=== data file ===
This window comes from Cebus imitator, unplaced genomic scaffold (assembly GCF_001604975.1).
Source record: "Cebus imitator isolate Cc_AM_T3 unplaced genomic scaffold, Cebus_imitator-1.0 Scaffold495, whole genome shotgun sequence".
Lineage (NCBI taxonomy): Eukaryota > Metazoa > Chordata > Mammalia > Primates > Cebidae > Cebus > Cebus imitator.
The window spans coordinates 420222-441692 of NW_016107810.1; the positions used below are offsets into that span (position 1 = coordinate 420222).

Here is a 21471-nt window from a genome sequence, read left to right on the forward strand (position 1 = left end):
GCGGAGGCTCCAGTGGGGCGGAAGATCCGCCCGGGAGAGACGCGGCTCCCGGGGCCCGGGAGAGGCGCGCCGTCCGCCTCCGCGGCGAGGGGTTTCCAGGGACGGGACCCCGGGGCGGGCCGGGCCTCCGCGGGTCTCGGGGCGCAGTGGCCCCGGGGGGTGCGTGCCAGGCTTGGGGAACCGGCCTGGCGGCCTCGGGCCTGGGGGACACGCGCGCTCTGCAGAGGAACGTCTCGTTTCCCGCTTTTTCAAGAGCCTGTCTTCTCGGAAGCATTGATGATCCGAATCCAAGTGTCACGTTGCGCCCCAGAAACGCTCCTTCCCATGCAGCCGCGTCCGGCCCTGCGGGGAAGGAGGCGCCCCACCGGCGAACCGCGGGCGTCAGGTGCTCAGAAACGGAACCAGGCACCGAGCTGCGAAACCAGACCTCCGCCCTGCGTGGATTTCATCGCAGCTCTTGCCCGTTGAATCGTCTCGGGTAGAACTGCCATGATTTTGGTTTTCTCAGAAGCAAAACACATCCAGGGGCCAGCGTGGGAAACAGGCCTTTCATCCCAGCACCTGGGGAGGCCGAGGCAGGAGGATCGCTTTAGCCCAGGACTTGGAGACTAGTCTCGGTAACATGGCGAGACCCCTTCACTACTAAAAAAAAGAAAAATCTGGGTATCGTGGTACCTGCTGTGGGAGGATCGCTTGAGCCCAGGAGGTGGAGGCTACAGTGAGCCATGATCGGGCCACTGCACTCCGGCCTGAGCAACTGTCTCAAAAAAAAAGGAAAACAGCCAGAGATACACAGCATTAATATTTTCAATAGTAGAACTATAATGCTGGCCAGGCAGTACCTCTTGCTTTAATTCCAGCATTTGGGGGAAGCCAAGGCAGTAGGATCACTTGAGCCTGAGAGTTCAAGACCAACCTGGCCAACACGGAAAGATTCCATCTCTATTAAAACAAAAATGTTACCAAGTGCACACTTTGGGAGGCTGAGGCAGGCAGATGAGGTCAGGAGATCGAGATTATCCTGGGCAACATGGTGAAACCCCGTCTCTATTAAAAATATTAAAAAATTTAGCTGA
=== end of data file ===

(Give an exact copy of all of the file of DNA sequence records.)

This window comes from Cebus imitator, unplaced genomic scaffold (assembly GCF_001604975.1).
Source record: "Cebus imitator isolate Cc_AM_T3 unplaced genomic scaffold, Cebus_imitator-1.0 Scaffold495, whole genome shotgun sequence".
Lineage (NCBI taxonomy): Eukaryota > Metazoa > Chordata > Mammalia > Primates > Cebidae > Cebus > Cebus imitator.
The window spans coordinates 420222-441692 of NW_016107810.1; the positions used below are offsets into that span (position 1 = coordinate 420222).

Here is a 21471-nt window from a genome sequence, read left to right on the forward strand (position 1 = left end):
GCGGAGGCTCCAGTGGGGCGGAAGATCCGCCCGGGAGAGACGCGGCTCCCGGGGCCCGGGAGAGGCGCGCCGTCCGCCTCCGCGGCGAGGGGTTTCCAGGGACGGGACCCCGGGGCGGGCCGGGCCTCCGCGGGTCTCGGGGCGCAGTGGCCCCGGGGGGTGCGTGCCAGGCTTGGGGAACCGGCCTGGCGGCCTCGGGCCTGGGGGACACGCGCGCTCTGCAGAGGAACGTCTCGTTTCCCGCTTTTTCAAGAGCCTGTCTTCTCGGAAGCATTGATGATCCGAATCCAAGTGTCACGTTGCGCCCCAGAAACGCTCCTTCCCATGCAGCCGCGTCCGGCCCTGCGGGGAAGGAGGCGCCCCACCGGCGAACCGCGGGCGTCAGGTGCTCAGAAACGGAACCAGGCACCGAGCTGCGAAACCAGACCTCCGCCCTGCGTGGATTTCATCGCAGCTCTTGCCCGTTGAATCGTCTCGGGTAGAACTGCCATGATTTTGGTTTTCTCAGAAGCAAAACACATCCAGGGGCCAGCGTGGGAAACAGGCCTTTCATCCCAGCACCTGGGGAGGCCGAGGCAGGAGGATCGCTTTAGCCCAGGACTTGGAGACTAGTCTCGGTAACATGGCGAGACCCCTTCACTACTAAAAAAAAGAAAAATCTGGGTATCGTGGTACCTGCTGTGGGAGGATCGCTTGAGCCCAGGAGGTGGAGGCTACAGTGAGCCATGATCGGGCCACTGCACTCCGGCCTGAGCAACTGTCTCAAAAAAAAAGGAAAACAGCCAGAGATACACAGCATTAATATTTTCAATAGTAGAACTATAATGCTGGCCAGGCAGTACCTCTTGCTTTAATTCCAGCATTTGGGGGAAGCCAAGGCAGTAGGATCACTTGAGCCTGAGAGTTCAAGACCAACCTGGCCAACACGGAAAGATTCCATCTCTATTAAAACAAAAATGTTACCAAGTGCACACTTTGGGAGGCTGAGGCAGGCAGATGAGGTCAGGAGATCGAGATTATCCTGGGCAACATGGTGAAACCCCGTCTCTATTAAAAATATTAAAAAATTTAGCTGA